Seventeen months ago, Georgia Gov. Zell Miller's newborn great-grandchild, Joshua, came home from the hospital accompanied by a trove of promotional baby products. Very nice, thought the governor, but something was missing. Long intrigued by studies suggesting that early exposure to classical music improves a child's creative and analytical skills, Miller, who grew up listening to The Grand Ole Opry, decided the moment had come to do something about it.
So in January the governor, a Democrat, took his proposal to the legislature: a plan to buy every newborn in the state a classical music cassette or CD. To get lawmakers in tune with the idea, he stood up before them and played Beethoven's "Ode to Joy" on a tape recorder. "Now, don't you feel smarter already?" he asked.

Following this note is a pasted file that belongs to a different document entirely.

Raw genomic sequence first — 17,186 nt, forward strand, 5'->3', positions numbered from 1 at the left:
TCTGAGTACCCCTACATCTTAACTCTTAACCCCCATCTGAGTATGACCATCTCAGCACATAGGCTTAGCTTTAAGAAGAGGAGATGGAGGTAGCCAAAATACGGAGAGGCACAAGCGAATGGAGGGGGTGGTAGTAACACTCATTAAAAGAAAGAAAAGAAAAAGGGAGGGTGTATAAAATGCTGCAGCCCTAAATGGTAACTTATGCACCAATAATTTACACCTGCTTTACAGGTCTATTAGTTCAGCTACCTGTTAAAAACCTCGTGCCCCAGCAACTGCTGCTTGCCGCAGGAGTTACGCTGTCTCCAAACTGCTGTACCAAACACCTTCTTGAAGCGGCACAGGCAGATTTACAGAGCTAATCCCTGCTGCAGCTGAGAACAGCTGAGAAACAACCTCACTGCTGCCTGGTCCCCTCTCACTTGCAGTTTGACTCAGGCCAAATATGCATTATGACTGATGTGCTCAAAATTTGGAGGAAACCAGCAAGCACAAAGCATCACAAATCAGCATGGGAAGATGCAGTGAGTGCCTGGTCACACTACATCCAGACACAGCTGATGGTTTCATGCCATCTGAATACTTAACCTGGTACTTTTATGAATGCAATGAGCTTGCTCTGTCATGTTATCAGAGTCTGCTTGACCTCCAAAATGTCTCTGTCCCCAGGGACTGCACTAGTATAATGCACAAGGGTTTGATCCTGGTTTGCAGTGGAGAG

Apparently not. Tin-eared skeptics heaped enough ridicule on the idea to force Miller, 66, to withdraw it. But on June 24, the former history professor showed he wasn't just whistlin' "Dixie." He announced that Sony Music Corp. (whose biggest U.S. plant is in Carrollton, Ga.) had agreed to distribute free CDs and cassettes with 11 classical selections, from Mozart to Vivaldi, to all 110,000 or so babies born in the state over the next 12 months. "I believe in this," says the governor. "I was determined."
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